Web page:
• Thread in the colours of your fabric

Directions

Sketching out my pattern onto the fabric.

Sketching out my pattern onto the fabric.

If you don’t have a cutting table but do have a Cricut or Silhouette, save your old cutting mats once they lose their stickiness! They’re great to lay on the floor and cut on when you need space to work with.

If you don’t have a cutting table but do have a Cricut or Silhouette, save your old cutting mats once they lose their stickiness! They’re great to lay on the floor and cut on when you need space to work with.

  1. Make a pattern
    I started by taking some measurements of my dog sleeping to see what size I’d need the finished product to be (yes, she thought I was nuts). I sketched out the rough size and shape I wanted on a piece of kraft paper and added a quarter inch seam allowance on all sides for when I stitched it together. When your pattern is complete, cut it out and try to convince your dog to lay down on it to double check.

  2. Mark and cut your fabric
    Using your pattern, trace onto each piece of your fabric and cut it out. I used a rotary cutter on a cutting mat because my fabric didn’t cut nicely with scissors. For my bed I cut 3 pieces of the pattern out of the yellow fabric and one out of the gray.

  3. Sew the top and bottom of your bag
    Next I pinned two pieces of fabric together (in my case two yellow, and later one yellow and one gray), right sides together and sewed all the way around leaving about a 12-inch opening. I did this with each pair of fabric pieces, using clips instead of pins on the waterpoof nylon so as not to damage the coating.

  4. Cut the filling
    Turn the top and bottom of your bag inside out and mark out the size your synthetic sleeping bag filling will need to be. You can generally err on the larger side as this will make your bag fluffier and the synthetic filling packs down quite well. Carefully cut out your filling and if doubling up layers like I did add a couple stitches to secure them together.

  5. Fill your bag
    Carefully stuff the filling into each bag through the small opening and smooth it out to the edges. Use a blind ladder stitch by hand to close off the bag once the filling is in.

  6. Attach the top and bottom
    Using another ladder stitch, attach the top and bottom of your bag alone one side. Then use your snap tool to install snaps at equal intervals around the remaining perimeter of the bag.

 
I can choose which snaps and how many to snap based on how she lays down and how cold it is. Here I left a tail hole open for her!

I can choose which snaps and how many to snap based on how she lays down and how cold it is. Here I left a tail hole open for her!

Most of the time I leave the top fully snapped onto the bottom all the way around and Abby uses the bag as a bed when we’re outside. I love the comfort of knowing that in colder temperatures she’d curl up on the bag and I could even open it and drape part of it over her if needed. Based on human ratings her bag should be good as low as -7°C, which for a dog should be good even colder! Even when she’s not closed up inside it, the bag still gives her a lot of insulation from the ground which is arguably the most important thing!

Before we went on our most recent trip I left the bag out in my living room for a few weeks and encouraged her to sit or nap on it. She got comfortable being on it and when it started raining on our most recent trip she willingly came into the vestibule where I had placed her bag and let me zip the rain fly closed around her. She slept like a baby, snoring all night in the thunderstorm (which I know because she leaned on me through the mesh tent wall the whole time).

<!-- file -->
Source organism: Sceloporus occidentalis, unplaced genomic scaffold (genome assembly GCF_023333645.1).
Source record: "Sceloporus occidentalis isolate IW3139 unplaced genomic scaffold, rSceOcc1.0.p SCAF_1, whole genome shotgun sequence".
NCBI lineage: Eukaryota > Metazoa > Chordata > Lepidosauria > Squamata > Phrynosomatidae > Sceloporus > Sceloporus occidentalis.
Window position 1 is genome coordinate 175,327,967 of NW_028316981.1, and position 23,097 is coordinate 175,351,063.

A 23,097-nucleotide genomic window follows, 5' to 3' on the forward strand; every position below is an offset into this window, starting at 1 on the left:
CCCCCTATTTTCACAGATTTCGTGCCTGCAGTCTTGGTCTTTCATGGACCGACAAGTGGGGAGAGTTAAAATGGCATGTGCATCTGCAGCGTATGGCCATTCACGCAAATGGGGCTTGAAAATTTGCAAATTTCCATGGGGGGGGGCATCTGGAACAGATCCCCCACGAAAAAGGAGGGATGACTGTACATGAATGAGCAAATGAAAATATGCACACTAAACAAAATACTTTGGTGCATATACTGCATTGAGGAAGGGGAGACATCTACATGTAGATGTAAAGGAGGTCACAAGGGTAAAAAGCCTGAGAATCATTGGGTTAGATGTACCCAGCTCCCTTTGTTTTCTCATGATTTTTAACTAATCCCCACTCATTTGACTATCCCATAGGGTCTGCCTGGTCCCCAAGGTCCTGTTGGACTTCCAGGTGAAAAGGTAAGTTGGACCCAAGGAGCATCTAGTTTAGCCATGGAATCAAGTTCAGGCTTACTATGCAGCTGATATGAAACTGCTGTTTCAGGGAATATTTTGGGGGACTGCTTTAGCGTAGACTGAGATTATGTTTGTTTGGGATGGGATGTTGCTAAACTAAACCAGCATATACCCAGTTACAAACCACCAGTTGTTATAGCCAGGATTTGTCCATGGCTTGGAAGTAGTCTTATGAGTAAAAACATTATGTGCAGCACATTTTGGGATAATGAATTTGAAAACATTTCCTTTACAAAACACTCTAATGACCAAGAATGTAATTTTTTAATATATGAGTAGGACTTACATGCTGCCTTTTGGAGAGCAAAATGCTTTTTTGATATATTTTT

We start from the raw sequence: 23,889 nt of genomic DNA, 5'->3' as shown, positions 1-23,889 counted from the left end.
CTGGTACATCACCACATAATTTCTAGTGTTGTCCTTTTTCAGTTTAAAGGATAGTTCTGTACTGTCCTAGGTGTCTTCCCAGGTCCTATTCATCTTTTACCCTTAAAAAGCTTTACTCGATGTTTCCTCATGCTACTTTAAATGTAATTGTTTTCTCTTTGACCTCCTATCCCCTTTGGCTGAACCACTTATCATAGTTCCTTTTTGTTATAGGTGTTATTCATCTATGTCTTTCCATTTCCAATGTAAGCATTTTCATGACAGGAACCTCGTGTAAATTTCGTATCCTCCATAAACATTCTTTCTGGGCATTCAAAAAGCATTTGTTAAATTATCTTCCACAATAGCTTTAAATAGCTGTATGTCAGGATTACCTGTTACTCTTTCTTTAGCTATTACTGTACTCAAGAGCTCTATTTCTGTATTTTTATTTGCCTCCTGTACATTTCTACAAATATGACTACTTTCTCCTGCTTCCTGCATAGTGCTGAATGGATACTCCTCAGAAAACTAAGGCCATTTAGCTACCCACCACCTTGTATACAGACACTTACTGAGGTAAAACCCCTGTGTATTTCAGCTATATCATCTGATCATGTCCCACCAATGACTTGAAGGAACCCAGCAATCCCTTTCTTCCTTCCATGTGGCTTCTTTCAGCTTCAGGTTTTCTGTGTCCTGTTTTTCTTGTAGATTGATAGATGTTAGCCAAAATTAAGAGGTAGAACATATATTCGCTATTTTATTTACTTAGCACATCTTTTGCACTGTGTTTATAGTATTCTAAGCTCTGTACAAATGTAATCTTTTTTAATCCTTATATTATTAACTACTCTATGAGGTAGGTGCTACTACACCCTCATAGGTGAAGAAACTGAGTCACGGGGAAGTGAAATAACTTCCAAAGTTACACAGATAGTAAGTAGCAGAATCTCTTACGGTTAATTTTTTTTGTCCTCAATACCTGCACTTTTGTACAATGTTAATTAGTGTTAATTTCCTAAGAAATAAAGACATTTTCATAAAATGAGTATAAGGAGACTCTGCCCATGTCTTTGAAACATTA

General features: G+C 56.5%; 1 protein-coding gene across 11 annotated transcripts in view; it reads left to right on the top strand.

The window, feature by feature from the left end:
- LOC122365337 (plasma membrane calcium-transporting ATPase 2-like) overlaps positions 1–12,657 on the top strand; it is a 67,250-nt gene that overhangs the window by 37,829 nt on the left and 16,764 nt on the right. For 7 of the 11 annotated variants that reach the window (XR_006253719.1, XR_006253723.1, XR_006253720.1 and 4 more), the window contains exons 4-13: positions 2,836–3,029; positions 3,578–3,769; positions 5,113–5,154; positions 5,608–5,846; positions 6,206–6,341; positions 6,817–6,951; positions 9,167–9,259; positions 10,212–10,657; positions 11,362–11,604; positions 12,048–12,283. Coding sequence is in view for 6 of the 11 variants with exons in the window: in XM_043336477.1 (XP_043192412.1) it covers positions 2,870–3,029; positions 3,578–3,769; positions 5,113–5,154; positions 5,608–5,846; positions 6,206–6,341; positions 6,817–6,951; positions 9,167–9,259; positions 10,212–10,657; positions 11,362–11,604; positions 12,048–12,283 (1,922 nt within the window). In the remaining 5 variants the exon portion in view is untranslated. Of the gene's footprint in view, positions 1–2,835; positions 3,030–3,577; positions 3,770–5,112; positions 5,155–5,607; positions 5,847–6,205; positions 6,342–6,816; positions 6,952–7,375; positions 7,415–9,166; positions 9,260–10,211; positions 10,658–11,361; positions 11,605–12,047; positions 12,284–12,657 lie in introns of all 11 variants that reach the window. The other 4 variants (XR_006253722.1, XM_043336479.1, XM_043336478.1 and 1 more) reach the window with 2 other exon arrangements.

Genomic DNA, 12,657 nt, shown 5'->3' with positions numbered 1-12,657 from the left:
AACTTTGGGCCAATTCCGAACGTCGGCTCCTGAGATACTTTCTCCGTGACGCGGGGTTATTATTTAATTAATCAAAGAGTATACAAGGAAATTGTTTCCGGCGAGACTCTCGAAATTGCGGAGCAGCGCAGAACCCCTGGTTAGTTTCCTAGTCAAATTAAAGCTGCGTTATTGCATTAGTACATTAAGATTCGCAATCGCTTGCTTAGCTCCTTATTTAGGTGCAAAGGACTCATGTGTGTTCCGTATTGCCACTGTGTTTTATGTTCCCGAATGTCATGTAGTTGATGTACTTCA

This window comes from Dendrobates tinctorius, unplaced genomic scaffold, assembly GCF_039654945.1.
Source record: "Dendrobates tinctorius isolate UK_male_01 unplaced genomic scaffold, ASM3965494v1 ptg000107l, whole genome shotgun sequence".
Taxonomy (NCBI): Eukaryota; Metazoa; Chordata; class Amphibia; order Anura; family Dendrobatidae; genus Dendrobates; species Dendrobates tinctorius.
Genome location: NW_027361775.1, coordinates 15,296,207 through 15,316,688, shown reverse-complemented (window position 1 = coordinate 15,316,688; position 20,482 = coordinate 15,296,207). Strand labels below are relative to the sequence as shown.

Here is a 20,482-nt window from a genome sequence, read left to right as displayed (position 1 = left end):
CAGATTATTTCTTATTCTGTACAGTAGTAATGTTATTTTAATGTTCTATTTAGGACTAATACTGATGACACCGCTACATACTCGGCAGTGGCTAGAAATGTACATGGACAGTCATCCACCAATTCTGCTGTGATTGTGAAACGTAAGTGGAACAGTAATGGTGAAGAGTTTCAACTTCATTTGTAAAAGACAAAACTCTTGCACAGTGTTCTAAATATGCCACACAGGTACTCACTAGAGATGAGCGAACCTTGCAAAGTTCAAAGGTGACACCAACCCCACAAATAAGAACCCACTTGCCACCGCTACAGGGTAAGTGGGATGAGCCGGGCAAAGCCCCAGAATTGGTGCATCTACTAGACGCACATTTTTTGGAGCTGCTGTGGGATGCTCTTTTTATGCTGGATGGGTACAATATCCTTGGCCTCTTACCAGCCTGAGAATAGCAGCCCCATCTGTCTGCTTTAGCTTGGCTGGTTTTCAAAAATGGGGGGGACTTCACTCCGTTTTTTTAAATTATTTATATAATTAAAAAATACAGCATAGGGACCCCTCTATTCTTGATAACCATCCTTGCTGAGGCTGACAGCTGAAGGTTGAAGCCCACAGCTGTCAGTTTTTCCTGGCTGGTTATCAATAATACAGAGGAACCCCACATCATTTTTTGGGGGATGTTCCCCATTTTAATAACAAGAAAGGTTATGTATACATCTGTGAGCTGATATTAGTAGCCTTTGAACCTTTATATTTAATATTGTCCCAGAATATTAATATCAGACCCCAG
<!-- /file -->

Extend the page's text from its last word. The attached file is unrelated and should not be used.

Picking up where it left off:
Warm enough that she didn’t need to get inside but stormy enough for her to seek out a soft place to sleep out of the rain.

Warm enough that she didn’t need to get inside but stormy enough for her to seek out a soft place to sleep out of the rain.

This helps Abby stay warm and comfortable on our trips, but more than that it gives me peace of mind. I love bringing my best friend into the backcountry with me and it makes the whole trip more enjoyable when I know she’s comfortable and safe when I’m tucked in my own sleeping bag!

Let me know if you have questions about this project or taking dogs camping, I’d love to chat more about her other gear and how I tweaked my first aid kit to make sure I was prepared for her (and our other dog friends) as well as my human camping buddies!

Looking for a dog sleeping bag but not willing or able to DIY it? Whyld River makes a very similar bag that looks absolutely gorgeous and requires no cutting or sewing on your part! Not only that, but for every 10 bags she sells, the owner Rachel makes a donation to Portland Animal Welfare Team so it’s a win-win!

Happy camping season!

Mel

She’s sad because she’s having to spend part of her 15 minutes total on a tie-out. She’s also much less impressed by how well her bag matches my tent.

She’s sad because she’s having to spend part of her 15 minutes total on a tie-out. She’s also much less impressed by how well her bag matches my tent.

Note: I know that large dogs with thick fur and double coats like this aren’t as susceptible to the cold as smaller dogs, or even as people, but at the end of the day Abby lives a really comfortable life, sleeping on a soft bed in my climate-controlled apartment. I don’t want to suddenly expose her to torrential rain or sub-zero temperatures if the weather takes a turn while we’re out in the backcountry. For our early spring trip this year I knew I’d need to be prepared with an option for her that didn’t involve my sleeping bag if the weather got unexpectedly bad. In the end she didn’t need to be inside the bag, even on the night the temperature dropped to -1°C, but the insulation from the ground helped her for the whole trip and I was relieved to know the option was there if it got any colder.